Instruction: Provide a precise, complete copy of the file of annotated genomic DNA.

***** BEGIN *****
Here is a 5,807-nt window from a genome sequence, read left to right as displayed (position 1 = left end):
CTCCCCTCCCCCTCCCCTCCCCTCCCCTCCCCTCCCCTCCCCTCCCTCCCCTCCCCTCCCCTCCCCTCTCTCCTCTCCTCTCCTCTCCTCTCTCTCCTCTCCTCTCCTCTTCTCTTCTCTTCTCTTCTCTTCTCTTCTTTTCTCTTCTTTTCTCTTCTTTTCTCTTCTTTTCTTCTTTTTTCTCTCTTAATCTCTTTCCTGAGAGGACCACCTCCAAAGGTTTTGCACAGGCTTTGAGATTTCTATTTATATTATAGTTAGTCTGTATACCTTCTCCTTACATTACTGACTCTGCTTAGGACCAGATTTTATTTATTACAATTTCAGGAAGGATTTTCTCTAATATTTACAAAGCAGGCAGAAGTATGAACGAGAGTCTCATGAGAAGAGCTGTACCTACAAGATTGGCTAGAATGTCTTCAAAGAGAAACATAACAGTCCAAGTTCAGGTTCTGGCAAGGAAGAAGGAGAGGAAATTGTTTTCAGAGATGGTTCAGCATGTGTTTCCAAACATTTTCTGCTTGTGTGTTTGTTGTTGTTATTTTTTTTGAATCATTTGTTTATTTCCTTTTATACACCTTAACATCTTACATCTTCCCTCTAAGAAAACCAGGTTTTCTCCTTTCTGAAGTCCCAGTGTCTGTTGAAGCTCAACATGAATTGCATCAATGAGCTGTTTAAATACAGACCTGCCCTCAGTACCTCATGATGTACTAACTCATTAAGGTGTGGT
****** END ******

Here is a 5,807-nt window from a genome sequence, read left to right as displayed (position 1 = left end):
CTCCCCTCCCCCTCCCCTCCCCTCCCCTCCCCTCCCCTCCCCTCCCTCCCCTCCCCTCCCCTCCCCTCTCTCCTCTCCTCTCCTCTCCTCTCTCTCCTCTCCTCTCCTCTTCTCTTCTCTTCTCTTCTCTTCTCTTCTTTTCTCTTCTTTTCTCTTCTTTTCTCTTCTTTTCTTCTTTTTTCTCTCTTAATCTCTTTCCTGAGAGGACCACCTCCAAAGGTTTTGCACAGGCTTTGAGATTTCTATTTATATTATAGTTAGTCTGTATACCTTCTCCTTACATTACTGACTCTGCTTAGGACCAGATTTTATTTATTACAATTTCAGGAAGGATTTTCTCTAATATTTACAAAGCAGGCAGAAGTATGAACGAGAGTCTCATGAGAAGAGCTGTACCTACAAGATTGGCTAGAATGTCTTCAAAGAGAAACATAACAGTCCAAGTTCAGGTTCTGGCAAGGAAGAAGGAGAGGAAATTGTTTTCAGAGATGGTTCAGCATGTGTTTCCAAACATTTTCTGCTTGTGTGTTTGTTGTTGTTATTTTTTTTGAATCATTTGTTTATTTCCTTTTATACACCTTAACATCTTACATCTTCCCTCTAAGAAAACCAGGTTTTCTCCTTTCTGAAGTCCCAGTGTCTGTTGAAGCTCAACATGAATTGCATCAATGAGCTGTTTAAATACAGACCTGCCCTCAGTACCTCATGATGTACTAACTCATTAAGGTGTGGT